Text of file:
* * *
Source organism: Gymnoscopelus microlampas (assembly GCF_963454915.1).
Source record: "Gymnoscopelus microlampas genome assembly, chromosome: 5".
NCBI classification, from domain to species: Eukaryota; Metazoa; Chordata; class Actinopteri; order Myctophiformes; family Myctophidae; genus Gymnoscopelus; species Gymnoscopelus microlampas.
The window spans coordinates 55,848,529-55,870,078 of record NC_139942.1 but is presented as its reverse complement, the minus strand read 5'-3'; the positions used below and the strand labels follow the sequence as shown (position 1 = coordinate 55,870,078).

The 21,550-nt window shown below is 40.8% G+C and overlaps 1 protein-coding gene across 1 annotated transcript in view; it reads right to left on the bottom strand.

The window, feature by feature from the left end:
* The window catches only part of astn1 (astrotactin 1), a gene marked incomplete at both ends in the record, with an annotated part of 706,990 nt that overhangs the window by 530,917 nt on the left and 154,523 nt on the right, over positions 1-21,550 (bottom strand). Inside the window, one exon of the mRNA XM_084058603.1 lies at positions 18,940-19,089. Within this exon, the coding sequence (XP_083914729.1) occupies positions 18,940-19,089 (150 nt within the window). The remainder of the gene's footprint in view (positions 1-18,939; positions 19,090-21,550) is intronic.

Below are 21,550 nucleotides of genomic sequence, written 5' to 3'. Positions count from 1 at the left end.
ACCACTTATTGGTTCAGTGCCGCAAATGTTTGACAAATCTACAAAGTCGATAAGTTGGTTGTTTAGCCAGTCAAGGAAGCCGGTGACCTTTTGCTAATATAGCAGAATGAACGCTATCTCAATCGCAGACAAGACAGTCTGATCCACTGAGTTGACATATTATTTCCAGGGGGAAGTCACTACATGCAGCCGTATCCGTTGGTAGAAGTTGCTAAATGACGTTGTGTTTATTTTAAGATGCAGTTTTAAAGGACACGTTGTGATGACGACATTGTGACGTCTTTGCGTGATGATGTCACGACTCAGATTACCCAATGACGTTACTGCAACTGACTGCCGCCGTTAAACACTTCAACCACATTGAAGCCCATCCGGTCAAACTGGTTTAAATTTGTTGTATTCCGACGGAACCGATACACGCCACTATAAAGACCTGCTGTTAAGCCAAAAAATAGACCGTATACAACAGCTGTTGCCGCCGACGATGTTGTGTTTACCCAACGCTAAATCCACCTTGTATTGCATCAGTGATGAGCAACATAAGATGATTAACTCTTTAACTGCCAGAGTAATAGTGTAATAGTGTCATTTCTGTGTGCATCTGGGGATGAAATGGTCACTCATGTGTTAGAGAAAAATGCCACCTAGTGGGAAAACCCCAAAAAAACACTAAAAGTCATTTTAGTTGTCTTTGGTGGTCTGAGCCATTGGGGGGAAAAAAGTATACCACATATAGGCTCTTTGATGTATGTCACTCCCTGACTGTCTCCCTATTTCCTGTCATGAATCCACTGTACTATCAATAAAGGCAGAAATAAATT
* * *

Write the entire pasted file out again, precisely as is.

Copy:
Source organism: Gymnoscopelus microlampas (assembly GCF_963454915.1).
Source record: "Gymnoscopelus microlampas genome assembly, chromosome: 5".
NCBI classification, from domain to species: Eukaryota; Metazoa; Chordata; class Actinopteri; order Myctophiformes; family Myctophidae; genus Gymnoscopelus; species Gymnoscopelus microlampas.
The window spans coordinates 55,848,529-55,870,078 of record NC_139942.1 but is presented as its reverse complement, the minus strand read 5'-3'; the positions used below and the strand labels follow the sequence as shown (position 1 = coordinate 55,870,078).

The 21,550-nt window shown below is 40.8% G+C and overlaps 1 protein-coding gene across 1 annotated transcript in view; it reads right to left on the bottom strand.

The window, feature by feature from the left end:
* The window catches only part of astn1 (astrotactin 1), a gene marked incomplete at both ends in the record, with an annotated part of 706,990 nt that overhangs the window by 530,917 nt on the left and 154,523 nt on the right, over positions 1-21,550 (bottom strand). Inside the window, one exon of the mRNA XM_084058603.1 lies at positions 18,940-19,089. Within this exon, the coding sequence (XP_083914729.1) occupies positions 18,940-19,089 (150 nt within the window). The remainder of the gene's footprint in view (positions 1-18,939; positions 19,090-21,550) is intronic.

Below are 21,550 nucleotides of genomic sequence, written 5' to 3'. Positions count from 1 at the left end.
ACCACTTATTGGTTCAGTGCCGCAAATGTTTGACAAATCTACAAAGTCGATAAGTTGGTTGTTTAGCCAGTCAAGGAAGCCGGTGACCTTTTGCTAATATAGCAGAATGAACGCTATCTCAATCGCAGACAAGACAGTCTGATCCACTGAGTTGACATATTATTTCCAGGGGGAAGTCACTACATGCAGCCGTATCCGTTGGTAGAAGTTGCTAAATGACGTTGTGTTTATTTTAAGATGCAGTTTTAAAGGACACGTTGTGATGACGACATTGTGACGTCTTTGCGTGATGATGTCACGACTCAGATTACCCAATGACGTTACTGCAACTGACTGCCGCCGTTAAACACTTCAACCACATTGAAGCCCATCCGGTCAAACTGGTTTAAATTTGTTGTATTCCGACGGAACCGATACACGCCACTATAAAGACCTGCTGTTAAGCCAAAAAATAGACCGTATACAACAGCTGTTGCCGCCGACGATGTTGTGTTTACCCAACGCTAAATCCACCTTGTATTGCATCAGTGATGAGCAACATAAGATGATTAACTCTTTAACTGCCAGAGTAATAGTGTAATAGTGTCATTTCTGTGTGCATCTGGGGATGAAATGGTCACTCATGTGTTAGAGAAAAATGCCACCTAGTGGGAAAACCCCAAAAAAACACTAAAAGTCATTTTAGTTGTCTTTGGTGGTCTGAGCCATTGGGGGGAAAAAAGTATACCACATATAGGCTCTTTGATGTATGTCACTCCCTGACTGTCTCCCTATTTCCTGTCATGAATCCACTGTACTATCAATAAAGGCAGAAATAAATT